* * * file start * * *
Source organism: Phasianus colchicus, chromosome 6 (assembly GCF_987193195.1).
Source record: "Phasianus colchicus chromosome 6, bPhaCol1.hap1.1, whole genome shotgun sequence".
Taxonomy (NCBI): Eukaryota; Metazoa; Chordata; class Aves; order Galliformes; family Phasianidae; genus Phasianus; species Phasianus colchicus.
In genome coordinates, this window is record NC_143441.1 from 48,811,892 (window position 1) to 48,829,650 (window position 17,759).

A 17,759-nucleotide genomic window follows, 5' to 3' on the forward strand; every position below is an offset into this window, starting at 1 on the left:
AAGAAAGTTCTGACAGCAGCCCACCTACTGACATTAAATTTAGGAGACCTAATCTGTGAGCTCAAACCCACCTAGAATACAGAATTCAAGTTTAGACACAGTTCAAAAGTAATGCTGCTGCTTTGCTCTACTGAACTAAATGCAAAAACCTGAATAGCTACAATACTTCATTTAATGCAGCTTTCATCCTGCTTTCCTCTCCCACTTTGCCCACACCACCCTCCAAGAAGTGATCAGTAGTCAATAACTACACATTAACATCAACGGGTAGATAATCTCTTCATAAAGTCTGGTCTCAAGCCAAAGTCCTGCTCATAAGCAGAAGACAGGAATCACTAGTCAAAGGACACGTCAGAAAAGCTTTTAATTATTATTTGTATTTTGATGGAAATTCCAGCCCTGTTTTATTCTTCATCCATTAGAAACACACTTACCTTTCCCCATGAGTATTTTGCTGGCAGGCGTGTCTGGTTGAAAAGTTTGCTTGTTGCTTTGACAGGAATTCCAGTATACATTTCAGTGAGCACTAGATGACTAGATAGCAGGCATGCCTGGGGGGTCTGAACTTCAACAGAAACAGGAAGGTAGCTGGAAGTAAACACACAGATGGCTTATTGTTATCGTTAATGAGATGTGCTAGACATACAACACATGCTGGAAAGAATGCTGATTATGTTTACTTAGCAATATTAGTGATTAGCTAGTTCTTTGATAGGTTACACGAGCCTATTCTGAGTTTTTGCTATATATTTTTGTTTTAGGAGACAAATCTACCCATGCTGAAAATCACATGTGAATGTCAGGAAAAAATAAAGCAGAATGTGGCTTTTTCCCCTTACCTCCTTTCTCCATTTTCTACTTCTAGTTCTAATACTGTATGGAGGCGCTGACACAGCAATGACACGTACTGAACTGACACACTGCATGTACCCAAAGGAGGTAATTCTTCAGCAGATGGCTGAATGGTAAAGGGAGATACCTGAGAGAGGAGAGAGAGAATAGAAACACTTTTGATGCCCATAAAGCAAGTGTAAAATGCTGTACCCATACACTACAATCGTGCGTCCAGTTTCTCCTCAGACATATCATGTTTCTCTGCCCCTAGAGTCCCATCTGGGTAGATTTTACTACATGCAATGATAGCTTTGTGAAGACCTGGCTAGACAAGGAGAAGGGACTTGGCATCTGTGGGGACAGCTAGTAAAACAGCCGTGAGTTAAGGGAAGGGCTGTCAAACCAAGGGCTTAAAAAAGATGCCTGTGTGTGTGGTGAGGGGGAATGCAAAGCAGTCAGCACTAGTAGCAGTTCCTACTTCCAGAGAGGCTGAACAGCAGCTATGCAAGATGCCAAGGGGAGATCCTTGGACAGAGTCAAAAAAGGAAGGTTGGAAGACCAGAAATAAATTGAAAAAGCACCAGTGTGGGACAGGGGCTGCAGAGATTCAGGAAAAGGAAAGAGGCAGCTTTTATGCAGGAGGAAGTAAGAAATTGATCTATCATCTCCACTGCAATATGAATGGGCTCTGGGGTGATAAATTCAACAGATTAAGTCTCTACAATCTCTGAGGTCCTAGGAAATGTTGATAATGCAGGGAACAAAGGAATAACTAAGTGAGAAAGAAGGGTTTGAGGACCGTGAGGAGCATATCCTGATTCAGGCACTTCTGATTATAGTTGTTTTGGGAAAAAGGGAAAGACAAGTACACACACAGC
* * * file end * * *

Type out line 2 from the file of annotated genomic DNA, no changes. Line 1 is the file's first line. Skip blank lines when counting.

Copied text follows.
Source record: "Phasianus colchicus chromosome 6, bPhaCol1.hap1.1, whole genome shotgun sequence".